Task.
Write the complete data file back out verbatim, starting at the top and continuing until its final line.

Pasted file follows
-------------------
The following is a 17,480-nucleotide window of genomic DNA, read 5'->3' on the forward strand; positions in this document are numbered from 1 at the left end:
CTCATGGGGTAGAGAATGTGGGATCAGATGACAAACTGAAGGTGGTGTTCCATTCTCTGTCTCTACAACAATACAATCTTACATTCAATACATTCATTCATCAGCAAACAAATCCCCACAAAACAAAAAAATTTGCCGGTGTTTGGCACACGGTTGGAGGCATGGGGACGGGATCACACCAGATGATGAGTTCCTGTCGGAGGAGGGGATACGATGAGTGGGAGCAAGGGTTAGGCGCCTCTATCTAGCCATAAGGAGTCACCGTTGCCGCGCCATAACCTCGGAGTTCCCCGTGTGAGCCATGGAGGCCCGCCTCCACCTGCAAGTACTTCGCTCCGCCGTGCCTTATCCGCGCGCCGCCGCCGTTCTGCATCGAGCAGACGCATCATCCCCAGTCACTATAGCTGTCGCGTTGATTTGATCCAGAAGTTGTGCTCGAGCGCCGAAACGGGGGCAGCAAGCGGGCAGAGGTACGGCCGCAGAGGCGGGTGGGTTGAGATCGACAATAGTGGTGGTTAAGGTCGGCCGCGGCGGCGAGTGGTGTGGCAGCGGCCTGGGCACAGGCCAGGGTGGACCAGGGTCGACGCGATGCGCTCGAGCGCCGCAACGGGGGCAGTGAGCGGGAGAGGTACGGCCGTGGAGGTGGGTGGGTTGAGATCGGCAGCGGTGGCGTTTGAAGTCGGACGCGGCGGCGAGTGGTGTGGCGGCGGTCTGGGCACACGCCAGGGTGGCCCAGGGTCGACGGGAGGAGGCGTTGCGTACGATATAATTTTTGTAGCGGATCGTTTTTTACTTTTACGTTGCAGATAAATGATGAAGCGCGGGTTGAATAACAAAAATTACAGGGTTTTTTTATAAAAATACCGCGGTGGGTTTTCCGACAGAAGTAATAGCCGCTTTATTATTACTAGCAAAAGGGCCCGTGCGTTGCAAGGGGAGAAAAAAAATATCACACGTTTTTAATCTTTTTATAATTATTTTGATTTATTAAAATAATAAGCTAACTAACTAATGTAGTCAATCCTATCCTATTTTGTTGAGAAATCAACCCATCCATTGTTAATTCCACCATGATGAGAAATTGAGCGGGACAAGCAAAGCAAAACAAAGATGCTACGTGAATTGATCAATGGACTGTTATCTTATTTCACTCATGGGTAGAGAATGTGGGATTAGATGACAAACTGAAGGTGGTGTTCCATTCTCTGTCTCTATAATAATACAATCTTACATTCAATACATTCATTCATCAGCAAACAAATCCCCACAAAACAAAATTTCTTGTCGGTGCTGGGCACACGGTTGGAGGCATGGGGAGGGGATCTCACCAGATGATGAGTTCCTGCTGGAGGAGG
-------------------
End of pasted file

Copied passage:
The following is a 17,480-nucleotide window of genomic DNA, read 5'->3' on the forward strand; positions in this document are numbered from 1 at the left end:
CTCATGGGGTAGAGAATGTGGGATCAGATGACAAACTGAAGGTGGTGTTCCATTCTCTGTCTCTACAACAATACAATCTTACATTCAATACATTCATTCATCAGCAAACAAATCCCCACAAAACAAAAAAATTTGCCGGTGTTTGGCACACGGTTGGAGGCATGGGGACGGGATCACACCAGATGATGAGTTCCTGTCGGAGGAGGGGATACGATGAGTGGGAGCAAGGGTTAGGCGCCTCTATCTAGCCATAAGGAGTCACCGTTGCCGCGCCATAACCTCGGAGTTCCCCGTGTGAGCCATGGAGGCCCGCCTCCACCTGCAAGTACTTCGCTCCGCCGTGCCTTATCCGCGCGCCGCCGCCGTTCTGCATCGAGCAGACGCATCATCCCCAGTCACTATAGCTGTCGCGTTGATTTGATCCAGAAGTTGTGCTCGAGCGCCGAAACGGGGGCAGCAAGCGGGCAGAGGTACGGCCGCAGAGGCGGGTGGGTTGAGATCGACAATAGTGGTGGTTAAGGTCGGCCGCGGCGGCGAGTGGTGTGGCAGCGGCCTGGGCACAGGCCAGGGTGGACCAGGGTCGACGCGATGCGCTCGAGCGCCGCAACGGGGGCAGTGAGCGGGAGAGGTACGGCCGTGGAGGTGGGTGGGTTGAGATCGGCAGCGGTGGCGTTTGAAGTCGGACGCGGCGGCGAGTGGTGTGGCGGCGGTCTGGGCACACGCCAGGGTGGCCCAGGGTCGACGGGAGGAGGCGTTGCGTACGATATAATTTTTGTAGCGGATCGTTTTTTACTTTTACGTTGCAGATAAATGATGAAGCGCGGGTTGAATAACAAAAATTACAGGGTTTTTTTATAAAAATACCGCGGTGGGTTTTCCGACAGAAGTAATAGCCGCTTTATTATTACTAGCAAAAGGGCCCGTGCGTTGCAAGGGGAGAAAAAAAATATCACACGTTTTTAATCTTTTTATAATTATTTTGATTTATTAAAATAATAAGCTAACTAACTAATGTAGTCAATCCTATCCTATTTTGTTGAGAAATCAACCCATCCATTGTTAATTCCACCATGATGAGAAATTGAGCGGGACAAGCAAAGCAAAACAAAGATGCTACGTGAATTGATCAATGGACTGTTATCTTATTTCACTCATGGGTAGAGAATGTGGGATTAGATGACAAACTGAAGGTGGTGTTCCATTCTCTGTCTCTATAATAATACAATCTTACATTCAATACATTCATTCATCAGCAAACAAATCCCCACAAAACAAAATTTCTTGTCGGTGCTGGGCACACGGTTGGAGGCATGGGGAGGGGATCTCACCAGATGATGAGTTCCTGCTGGAGGAGG